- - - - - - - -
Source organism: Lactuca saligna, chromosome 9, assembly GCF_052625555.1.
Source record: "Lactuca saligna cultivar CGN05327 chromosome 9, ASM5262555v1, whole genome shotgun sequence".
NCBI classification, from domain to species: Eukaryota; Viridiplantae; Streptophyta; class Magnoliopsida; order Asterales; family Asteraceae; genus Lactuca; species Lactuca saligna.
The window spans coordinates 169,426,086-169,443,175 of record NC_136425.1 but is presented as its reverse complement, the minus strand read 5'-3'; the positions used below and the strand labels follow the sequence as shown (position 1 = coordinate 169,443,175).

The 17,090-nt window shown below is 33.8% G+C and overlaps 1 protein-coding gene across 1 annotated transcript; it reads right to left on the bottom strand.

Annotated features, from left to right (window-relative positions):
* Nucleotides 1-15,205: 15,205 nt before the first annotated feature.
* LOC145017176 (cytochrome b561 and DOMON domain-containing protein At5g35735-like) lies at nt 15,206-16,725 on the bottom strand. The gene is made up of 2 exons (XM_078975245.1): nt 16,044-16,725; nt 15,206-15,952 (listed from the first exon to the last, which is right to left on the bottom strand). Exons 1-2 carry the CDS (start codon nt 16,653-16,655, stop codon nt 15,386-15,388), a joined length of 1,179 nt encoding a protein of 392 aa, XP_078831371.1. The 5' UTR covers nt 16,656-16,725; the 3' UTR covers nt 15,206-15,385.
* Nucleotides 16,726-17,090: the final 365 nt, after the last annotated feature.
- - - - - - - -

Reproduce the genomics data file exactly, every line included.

Source organism: Lactuca saligna, chromosome 9, assembly GCF_052625555.1.
Source record: "Lactuca saligna cultivar CGN05327 chromosome 9, ASM5262555v1, whole genome shotgun sequence".
NCBI classification, from domain to species: Eukaryota; Viridiplantae; Streptophyta; class Magnoliopsida; order Asterales; family Asteraceae; genus Lactuca; species Lactuca saligna.
The window spans coordinates 169,426,086-169,443,175 of record NC_136425.1 but is presented as its reverse complement, the minus strand read 5'-3'; the positions used below and the strand labels follow the sequence as shown (position 1 = coordinate 169,443,175).

The 17,090-nt window shown below is 33.8% G+C and overlaps 1 protein-coding gene across 1 annotated transcript; it reads right to left on the bottom strand.

Annotated features, from left to right (window-relative positions):
* Nucleotides 1-15,205: 15,205 nt before the first annotated feature.
* LOC145017176 (cytochrome b561 and DOMON domain-containing protein At5g35735-like) lies at nt 15,206-16,725 on the bottom strand. The gene is made up of 2 exons (XM_078975245.1): nt 16,044-16,725; nt 15,206-15,952 (listed from the first exon to the last, which is right to left on the bottom strand). Exons 1-2 carry the CDS (start codon nt 16,653-16,655, stop codon nt 15,386-15,388), a joined length of 1,179 nt encoding a protein of 392 aa, XP_078831371.1. The 5' UTR covers nt 16,656-16,725; the 3' UTR covers nt 15,206-15,385.
* Nucleotides 16,726-17,090: the final 365 nt, after the last annotated feature.